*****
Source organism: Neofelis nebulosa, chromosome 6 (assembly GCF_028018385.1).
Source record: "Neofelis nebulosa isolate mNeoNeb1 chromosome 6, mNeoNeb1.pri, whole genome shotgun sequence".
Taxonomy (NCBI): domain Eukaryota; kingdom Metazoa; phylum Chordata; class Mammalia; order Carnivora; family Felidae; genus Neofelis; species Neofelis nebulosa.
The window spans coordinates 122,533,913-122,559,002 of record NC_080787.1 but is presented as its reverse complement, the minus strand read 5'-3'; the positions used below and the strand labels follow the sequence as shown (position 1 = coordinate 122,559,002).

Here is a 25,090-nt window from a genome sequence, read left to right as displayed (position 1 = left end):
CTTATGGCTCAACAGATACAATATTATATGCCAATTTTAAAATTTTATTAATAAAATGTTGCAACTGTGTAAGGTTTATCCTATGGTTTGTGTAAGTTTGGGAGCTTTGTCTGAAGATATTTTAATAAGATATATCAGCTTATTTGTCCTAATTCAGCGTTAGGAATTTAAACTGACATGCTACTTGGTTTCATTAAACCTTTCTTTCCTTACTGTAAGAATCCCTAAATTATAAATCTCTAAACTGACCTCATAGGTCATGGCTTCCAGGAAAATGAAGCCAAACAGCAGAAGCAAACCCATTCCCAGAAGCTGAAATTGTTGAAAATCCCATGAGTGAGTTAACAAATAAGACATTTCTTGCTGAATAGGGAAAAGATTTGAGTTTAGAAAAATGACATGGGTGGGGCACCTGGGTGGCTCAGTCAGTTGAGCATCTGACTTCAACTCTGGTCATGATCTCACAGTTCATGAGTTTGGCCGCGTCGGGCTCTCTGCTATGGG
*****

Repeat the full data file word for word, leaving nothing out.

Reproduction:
Source organism: Neofelis nebulosa, chromosome 6 (assembly GCF_028018385.1).
Source record: "Neofelis nebulosa isolate mNeoNeb1 chromosome 6, mNeoNeb1.pri, whole genome shotgun sequence".
Taxonomy (NCBI): domain Eukaryota; kingdom Metazoa; phylum Chordata; class Mammalia; order Carnivora; family Felidae; genus Neofelis; species Neofelis nebulosa.
The window spans coordinates 122,533,913-122,559,002 of record NC_080787.1 but is presented as its reverse complement, the minus strand read 5'-3'; the positions used below and the strand labels follow the sequence as shown (position 1 = coordinate 122,559,002).

Here is a 25,090-nt window from a genome sequence, read left to right as displayed (position 1 = left end):
CTTATGGCTCAACAGATACAATATTATATGCCAATTTTAAAATTTTATTAATAAAATGTTGCAACTGTGTAAGGTTTATCCTATGGTTTGTGTAAGTTTGGGAGCTTTGTCTGAAGATATTTTAATAAGATATATCAGCTTATTTGTCCTAATTCAGCGTTAGGAATTTAAACTGACATGCTACTTGGTTTCATTAAACCTTTCTTTCCTTACTGTAAGAATCCCTAAATTATAAATCTCTAAACTGACCTCATAGGTCATGGCTTCCAGGAAAATGAAGCCAAACAGCAGAAGCAAACCCATTCCCAGAAGCTGAAATTGTTGAAAATCCCATGAGTGAGTTAACAAATAAGACATTTCTTGCTGAATAGGGAAAAGATTTGAGTTTAGAAAAATGACATGGGTGGGGCACCTGGGTGGCTCAGTCAGTTGAGCATCTGACTTCAACTCTGGTCATGATCTCACAGTTCATGAGTTTGGCCGCGTCGGGCTCTCTGCTATGGG